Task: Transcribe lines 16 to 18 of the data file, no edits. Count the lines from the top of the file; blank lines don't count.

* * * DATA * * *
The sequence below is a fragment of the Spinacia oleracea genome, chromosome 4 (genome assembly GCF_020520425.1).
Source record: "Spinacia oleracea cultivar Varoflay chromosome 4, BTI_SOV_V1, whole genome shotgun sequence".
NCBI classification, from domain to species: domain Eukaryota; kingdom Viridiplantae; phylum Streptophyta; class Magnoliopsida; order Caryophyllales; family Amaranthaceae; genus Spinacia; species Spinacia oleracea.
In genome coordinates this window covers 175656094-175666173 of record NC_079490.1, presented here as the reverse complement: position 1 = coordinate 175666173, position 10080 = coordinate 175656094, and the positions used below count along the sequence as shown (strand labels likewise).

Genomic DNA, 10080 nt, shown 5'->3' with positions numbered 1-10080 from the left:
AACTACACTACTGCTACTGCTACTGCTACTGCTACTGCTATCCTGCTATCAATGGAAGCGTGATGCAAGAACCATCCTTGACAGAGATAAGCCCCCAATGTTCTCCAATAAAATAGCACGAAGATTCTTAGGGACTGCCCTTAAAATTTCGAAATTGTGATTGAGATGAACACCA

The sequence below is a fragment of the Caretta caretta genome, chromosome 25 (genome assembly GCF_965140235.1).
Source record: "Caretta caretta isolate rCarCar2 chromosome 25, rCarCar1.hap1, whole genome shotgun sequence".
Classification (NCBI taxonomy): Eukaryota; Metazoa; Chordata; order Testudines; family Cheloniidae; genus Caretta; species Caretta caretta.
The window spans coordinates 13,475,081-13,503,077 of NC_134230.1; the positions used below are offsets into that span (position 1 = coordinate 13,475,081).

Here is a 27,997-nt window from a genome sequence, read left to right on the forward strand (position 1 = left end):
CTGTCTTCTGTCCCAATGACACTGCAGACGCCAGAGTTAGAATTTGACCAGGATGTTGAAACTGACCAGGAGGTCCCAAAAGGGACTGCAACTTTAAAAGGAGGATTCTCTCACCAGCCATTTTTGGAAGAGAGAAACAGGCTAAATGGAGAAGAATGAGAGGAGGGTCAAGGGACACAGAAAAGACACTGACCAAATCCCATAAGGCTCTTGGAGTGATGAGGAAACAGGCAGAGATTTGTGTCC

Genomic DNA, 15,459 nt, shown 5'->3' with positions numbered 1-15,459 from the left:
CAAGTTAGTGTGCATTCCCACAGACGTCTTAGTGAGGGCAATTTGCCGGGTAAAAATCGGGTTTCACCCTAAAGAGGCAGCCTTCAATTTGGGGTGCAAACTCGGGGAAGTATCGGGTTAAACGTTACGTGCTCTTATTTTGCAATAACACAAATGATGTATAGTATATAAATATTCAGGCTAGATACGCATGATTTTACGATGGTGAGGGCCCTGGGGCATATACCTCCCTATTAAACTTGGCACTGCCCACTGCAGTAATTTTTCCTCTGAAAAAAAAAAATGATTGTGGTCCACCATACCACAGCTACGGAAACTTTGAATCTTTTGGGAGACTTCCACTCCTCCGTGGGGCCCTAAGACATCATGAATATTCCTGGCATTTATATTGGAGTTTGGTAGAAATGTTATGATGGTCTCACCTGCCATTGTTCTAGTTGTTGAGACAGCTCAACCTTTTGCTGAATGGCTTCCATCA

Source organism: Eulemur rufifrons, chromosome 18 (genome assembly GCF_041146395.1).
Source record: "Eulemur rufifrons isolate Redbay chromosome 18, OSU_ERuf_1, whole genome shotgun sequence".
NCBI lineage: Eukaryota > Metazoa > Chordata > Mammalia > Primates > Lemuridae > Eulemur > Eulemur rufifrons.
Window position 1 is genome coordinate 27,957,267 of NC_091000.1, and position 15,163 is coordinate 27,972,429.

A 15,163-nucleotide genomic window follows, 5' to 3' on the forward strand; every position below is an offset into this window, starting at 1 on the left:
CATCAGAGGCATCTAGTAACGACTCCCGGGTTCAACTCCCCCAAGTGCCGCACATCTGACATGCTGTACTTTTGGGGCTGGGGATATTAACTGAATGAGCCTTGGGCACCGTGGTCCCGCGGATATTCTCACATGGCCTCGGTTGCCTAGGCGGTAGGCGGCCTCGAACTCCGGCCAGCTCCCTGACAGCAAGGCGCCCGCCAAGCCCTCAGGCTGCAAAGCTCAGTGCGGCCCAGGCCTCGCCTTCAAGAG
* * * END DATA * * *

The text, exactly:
Source record: "Eulemur rufifrons isolate Redbay chromosome 18, OSU_ERuf_1, whole genome shotgun sequence".
NCBI lineage: Eukaryota > Metazoa > Chordata > Mammalia > Primates > Lemuridae > Eulemur > Eulemur rufifrons.
Window position 1 is genome coordinate 27,957,267 of NC_091000.1, and position 15,163 is coordinate 27,972,429.